Post-Decree Issues

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Even after a court signs a decree of dissolution of marriage resolving the issues in your case, circumstances
may change such that one or both of the former spouses wants to modify the existing court orders.  At
Dymond • Reagor, we assist our clients with various post-decree issues to adjust for life's changing circumstances.


Which Court Orders Can be Modified?

The most common issues requiring post-decree modification are orders for child support, spousal maintenance, 
decision-making and parenting time for children.  The existing court orders and language contained in any 
separation agreements between the parties can impact the likelihood of whether an existing court order can and will
be modified.  However, the court always has the ability to modify child support, decision-making and parenting time.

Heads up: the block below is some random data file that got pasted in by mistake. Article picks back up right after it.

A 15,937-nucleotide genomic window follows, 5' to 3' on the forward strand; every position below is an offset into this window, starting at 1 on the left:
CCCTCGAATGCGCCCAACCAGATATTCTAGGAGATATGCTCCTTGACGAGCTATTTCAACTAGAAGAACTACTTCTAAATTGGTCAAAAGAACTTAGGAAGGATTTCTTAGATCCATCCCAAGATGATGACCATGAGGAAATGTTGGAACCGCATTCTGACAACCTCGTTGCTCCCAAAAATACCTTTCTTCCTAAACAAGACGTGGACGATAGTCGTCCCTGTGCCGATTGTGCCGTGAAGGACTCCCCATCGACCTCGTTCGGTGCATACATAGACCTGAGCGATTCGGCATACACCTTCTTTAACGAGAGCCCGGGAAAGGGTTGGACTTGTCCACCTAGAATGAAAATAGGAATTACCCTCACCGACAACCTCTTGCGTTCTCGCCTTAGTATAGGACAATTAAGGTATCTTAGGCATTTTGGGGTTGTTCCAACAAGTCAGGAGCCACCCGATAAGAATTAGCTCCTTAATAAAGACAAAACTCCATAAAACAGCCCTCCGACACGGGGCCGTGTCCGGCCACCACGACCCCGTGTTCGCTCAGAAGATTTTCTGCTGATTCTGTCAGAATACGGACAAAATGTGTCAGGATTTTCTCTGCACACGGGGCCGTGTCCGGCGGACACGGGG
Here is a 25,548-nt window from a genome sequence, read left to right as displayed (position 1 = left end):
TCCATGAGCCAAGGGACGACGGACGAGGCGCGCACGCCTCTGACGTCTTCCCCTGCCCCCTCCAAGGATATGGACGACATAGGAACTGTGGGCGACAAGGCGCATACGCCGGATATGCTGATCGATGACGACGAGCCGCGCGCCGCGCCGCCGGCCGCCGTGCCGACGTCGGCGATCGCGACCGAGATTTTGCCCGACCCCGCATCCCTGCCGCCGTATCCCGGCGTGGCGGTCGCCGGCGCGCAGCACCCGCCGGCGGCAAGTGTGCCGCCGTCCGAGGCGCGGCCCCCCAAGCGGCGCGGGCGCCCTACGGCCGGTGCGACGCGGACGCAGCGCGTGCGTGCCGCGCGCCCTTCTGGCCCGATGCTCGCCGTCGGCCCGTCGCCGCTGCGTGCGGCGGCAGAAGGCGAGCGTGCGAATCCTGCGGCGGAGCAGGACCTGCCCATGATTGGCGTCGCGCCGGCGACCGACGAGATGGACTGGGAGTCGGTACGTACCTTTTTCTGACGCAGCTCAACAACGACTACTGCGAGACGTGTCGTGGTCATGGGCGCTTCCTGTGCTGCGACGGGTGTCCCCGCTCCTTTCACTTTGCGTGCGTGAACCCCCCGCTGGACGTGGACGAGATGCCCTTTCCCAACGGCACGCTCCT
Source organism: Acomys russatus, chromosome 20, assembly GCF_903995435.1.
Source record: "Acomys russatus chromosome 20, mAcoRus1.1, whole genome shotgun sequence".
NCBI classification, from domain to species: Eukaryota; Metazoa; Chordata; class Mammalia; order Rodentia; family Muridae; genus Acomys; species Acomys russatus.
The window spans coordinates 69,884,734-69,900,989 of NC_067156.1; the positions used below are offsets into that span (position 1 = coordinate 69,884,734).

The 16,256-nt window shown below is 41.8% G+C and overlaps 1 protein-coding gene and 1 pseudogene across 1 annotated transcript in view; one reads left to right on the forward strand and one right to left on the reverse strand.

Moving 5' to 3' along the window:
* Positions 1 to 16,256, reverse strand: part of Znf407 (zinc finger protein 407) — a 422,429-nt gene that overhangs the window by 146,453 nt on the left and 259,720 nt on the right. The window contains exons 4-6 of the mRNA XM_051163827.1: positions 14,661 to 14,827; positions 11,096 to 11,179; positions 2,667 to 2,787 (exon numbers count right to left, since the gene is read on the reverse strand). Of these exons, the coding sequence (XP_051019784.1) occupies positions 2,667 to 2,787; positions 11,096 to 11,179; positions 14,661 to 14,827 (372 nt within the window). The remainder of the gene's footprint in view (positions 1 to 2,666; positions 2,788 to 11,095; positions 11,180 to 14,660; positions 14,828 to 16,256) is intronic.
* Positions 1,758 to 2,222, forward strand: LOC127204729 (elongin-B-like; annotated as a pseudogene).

What Happens if Both Parties Don't Agree to the Modification?

If both parties agree to modify existing court orders, they can stipulate to the modification and ask the judge to
approve the stipulation and make it a new court order.  However, former spouses often do not agree on whether
existing court orders should be changed.  In those cases, the party requesting a change will need to file a motion to
modify the existing orders and prepare for a court hearing to convince the judge that the orders should be modified.